Again, none of these are required explicitly in RAW, but are reasonable considerations based on the scenario and what you want your players to accomplish.

digital circuits – Propagation and contamination delays with different delays for rising and falling edges

In the Digital Design and Computer Architecture by David Harris, Sarah Harris the authors explain what are propagation delay and contamination delay in the following way:

The propagation delay $t_{pd}$ is the maximum time from when an
input changes until the output or outputs reach their final value. The
contamination delay $t_{cd}$ is the minimum time from when an input changes until any output starts to change its value.. . $t_{pd}$ and
$t_{cd}$ may be different for many reasons, including different
rising and falling delays
..

So I draw from the bold text (emphasized by me) for any circuit there is a only pair of these measures values. That is to say, if a circuit has a different delays for its rising edge (transition from 0 to 1) and falling edge (transition from 1 to 0), $t_{pd}$ is about the longest between them, and $t_{cd}$ – about the shortest.

The authors show such circuit to define the critical and short paths:

enter image description here

and then expand on the aforementioned measures by stating that taking notice of both the critical and short paths, it is true for this circuit:

$$t_{pd} = 2*t_{pdAND} + t_{pdOR}$$
$$t_{cd} = t_{cdAND}$$

Let’s suppose we encounter the very case: the AND gate has a different delays for its rising and falling edges. Does it mean these equations might be wrong? There is the falling edge shown in the picture. So if this edge is quicker in terms of delays, it’s either nonsense to use $t_{pdAND}$ here (because it indicates the slower rising edge measure but we are talking about the falling one) or $t_{pd}$ is not relevant to the matter in hand (falling edge).

As I’m concerned, for these types of situation it would be reasonable to exploit two different pairs of values: one for a rising edge and another for falling one but this is out of line with the bolded author statement. What’s the right way to address these possible circuit delays differences?

Finite sum with falling factorial

I need to evaluate the following finite sum:

$$
sum_{j=0}^{h}(-1)^jbinom{h}{j}(jx)_{k},qquad kgeq h,, xinmathbb{R}^{+}
$$

and

$$
(jx)_{k}=jx(jx-1)cdots(jx-k+1)
$$

is the falling factorial. Any hints would be appreciated!

dnd 5e – What is the falling damage of tiny creatures?

D&D is not a physics simulator.

So citation to real world physics doesn’t really help here. The rules for falling state:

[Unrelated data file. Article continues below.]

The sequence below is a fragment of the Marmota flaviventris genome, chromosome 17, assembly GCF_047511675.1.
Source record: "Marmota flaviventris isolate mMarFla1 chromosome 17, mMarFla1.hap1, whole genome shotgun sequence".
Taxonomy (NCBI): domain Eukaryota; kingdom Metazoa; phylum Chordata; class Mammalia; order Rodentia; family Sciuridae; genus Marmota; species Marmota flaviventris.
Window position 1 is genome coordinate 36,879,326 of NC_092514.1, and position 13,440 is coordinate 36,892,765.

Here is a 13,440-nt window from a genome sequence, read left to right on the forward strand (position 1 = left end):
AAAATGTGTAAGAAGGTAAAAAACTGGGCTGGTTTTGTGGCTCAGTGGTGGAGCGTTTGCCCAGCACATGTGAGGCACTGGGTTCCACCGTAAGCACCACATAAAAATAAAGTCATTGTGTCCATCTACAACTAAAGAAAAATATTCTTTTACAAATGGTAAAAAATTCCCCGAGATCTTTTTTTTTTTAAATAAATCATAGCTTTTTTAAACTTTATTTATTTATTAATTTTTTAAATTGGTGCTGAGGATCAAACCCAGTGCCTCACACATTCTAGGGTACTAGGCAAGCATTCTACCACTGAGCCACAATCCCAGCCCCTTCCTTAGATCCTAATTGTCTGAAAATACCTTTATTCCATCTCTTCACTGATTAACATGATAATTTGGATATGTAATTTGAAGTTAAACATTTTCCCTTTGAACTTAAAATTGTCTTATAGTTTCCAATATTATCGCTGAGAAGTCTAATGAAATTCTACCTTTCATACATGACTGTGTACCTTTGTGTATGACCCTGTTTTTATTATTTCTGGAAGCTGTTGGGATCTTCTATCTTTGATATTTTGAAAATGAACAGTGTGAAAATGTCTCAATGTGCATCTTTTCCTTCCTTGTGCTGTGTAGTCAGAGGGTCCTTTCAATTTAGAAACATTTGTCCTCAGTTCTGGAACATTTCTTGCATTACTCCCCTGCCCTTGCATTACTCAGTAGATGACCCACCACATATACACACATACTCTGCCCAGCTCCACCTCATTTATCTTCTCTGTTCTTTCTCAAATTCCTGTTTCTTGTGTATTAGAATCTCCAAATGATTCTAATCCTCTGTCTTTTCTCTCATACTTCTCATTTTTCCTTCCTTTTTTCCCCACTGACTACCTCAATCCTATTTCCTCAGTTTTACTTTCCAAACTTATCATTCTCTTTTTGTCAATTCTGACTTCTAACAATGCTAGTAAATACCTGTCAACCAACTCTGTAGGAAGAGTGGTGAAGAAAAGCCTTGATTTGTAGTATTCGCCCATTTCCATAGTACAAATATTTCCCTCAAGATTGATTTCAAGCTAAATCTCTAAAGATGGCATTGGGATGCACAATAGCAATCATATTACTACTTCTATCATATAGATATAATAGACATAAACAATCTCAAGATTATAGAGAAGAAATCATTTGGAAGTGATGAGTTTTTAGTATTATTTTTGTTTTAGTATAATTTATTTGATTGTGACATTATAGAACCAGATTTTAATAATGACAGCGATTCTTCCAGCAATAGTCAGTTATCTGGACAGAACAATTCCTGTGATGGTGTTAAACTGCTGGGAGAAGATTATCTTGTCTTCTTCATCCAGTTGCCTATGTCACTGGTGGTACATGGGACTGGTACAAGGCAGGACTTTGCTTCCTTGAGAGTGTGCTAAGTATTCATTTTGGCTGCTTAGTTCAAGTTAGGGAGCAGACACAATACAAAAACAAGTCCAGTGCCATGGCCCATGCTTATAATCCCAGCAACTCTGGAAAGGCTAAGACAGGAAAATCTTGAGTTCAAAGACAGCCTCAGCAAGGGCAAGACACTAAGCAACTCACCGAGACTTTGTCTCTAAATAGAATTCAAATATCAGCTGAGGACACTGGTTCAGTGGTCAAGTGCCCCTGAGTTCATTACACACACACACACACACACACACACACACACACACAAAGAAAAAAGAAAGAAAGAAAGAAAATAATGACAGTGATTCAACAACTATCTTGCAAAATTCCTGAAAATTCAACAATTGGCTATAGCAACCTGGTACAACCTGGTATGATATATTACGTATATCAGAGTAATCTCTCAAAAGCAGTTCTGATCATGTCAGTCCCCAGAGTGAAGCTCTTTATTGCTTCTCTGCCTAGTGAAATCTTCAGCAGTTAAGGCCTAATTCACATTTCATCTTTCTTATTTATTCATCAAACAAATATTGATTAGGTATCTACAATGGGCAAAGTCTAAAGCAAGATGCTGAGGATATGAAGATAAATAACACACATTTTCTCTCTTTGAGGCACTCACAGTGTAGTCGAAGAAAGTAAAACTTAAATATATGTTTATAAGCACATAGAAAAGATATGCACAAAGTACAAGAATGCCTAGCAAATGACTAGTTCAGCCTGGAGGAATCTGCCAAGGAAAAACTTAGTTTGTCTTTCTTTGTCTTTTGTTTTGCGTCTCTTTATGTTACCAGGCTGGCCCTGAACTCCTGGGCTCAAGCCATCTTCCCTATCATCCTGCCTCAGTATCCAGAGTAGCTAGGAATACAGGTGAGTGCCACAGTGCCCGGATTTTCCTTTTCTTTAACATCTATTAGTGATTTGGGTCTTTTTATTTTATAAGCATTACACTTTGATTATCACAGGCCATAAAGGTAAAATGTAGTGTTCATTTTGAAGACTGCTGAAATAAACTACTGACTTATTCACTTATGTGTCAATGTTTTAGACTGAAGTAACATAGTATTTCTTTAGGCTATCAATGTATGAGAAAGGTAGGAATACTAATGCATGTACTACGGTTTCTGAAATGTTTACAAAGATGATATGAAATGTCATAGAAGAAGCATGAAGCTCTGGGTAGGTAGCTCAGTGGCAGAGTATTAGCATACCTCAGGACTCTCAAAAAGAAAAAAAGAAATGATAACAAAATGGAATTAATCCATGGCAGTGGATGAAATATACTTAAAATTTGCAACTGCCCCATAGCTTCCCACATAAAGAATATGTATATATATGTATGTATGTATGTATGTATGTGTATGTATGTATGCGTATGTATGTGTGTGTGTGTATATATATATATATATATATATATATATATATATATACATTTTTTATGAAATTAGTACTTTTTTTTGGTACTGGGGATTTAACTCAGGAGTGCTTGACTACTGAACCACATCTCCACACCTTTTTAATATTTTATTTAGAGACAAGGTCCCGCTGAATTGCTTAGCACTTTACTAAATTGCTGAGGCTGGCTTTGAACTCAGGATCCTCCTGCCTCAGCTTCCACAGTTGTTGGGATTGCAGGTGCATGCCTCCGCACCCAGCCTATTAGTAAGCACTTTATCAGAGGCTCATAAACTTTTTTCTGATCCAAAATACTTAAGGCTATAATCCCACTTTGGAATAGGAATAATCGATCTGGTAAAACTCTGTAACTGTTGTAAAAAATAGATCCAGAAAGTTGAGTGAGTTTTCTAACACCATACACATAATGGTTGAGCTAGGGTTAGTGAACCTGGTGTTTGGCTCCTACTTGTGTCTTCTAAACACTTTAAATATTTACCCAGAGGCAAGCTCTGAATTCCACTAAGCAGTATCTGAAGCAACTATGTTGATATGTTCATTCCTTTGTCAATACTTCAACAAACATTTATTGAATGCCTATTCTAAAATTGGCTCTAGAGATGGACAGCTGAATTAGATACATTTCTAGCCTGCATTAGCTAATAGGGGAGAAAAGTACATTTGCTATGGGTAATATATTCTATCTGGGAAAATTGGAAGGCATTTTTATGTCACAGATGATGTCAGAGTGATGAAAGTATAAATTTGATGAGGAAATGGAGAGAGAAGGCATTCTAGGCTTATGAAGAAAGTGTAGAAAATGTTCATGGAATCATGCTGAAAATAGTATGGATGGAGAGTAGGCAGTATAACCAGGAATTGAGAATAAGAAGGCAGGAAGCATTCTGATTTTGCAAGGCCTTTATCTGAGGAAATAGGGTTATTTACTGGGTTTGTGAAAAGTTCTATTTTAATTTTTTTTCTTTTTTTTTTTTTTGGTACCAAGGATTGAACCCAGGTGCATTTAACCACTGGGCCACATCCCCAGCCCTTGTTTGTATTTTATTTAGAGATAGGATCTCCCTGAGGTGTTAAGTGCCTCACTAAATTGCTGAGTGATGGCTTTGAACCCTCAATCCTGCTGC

A fall from a great height is one of the most common hazards facing an adventurer. At the end of a fall, a creature takes 1d6 bludgeoning damage for every 10 feet it fell, to a maximum of 20d6. The creature lands prone, unless it avoids taking damage from the fall.

No provisions are made for creature size, so unless the creature has an ability specifically reducing falling damage, the normal rules apply.

dnd 5e – Sleet Storm: do crampons stop you from falling prone?

Taking into account the rest of the spells effects, this could be understood in two ways (emphasis on clarity changes):

The ground in the area is covered with slick ice, making it difficult terrain. When a creature enters the slick ice’s area for the first time on a turn or starts its turn on the ice, it must make a Dexterity saving throw. On a failed save, it falls prone.

This would mean that yes, the crampons are enough to counteract the prone effect of the spell. Alternatively:

The ground in the area is covered with slick ice, making it difficult terrain. Due to the various effects of the spell (including the slick ice, battering hail, etc.), when a creature enters the spell’s area for the first time on a turn or starts its turn there, it must make a Dexterity saving throw. On a failed save, it falls prone.

This would mean protection from the slick ice alone would not be enough, and the creature would still have to save to not fall prone.


Personally, as a DM I would rule that the crampons are not enough. Having a major portion of a level 3 spell partially thwarted by a 2gp purchase that likely any humanoid can access seems to nullify the use of the spell. The only reason a person would have crampons already strapped to their feet is if they were expecting slippery terrain, and the value of the spell is taken away if all it does is add more slippery terrain.

unity – How can a object be prevented from falling?

I tried to make projectile for a Spaceship for 3D game. But whenever I instanitate an projectile and make it move, ıt falls . I assume because of rigidbody but couldn’t find how to fix. I want projectile to move forward and not fall.

Those are components of projectile

enter image description here

Those are codes I used to keep projectile from falling.

void Update()
{
    //transform.position += new Vector3(-1, 0, 0) * 0.1f;
    //GetComponent<Rigidbody>().velocity = -transform.right * 100 * Time.deltaTime;
    //GetComponent<Rigidbody>().AddForce(transform.up * 0.000001f);
}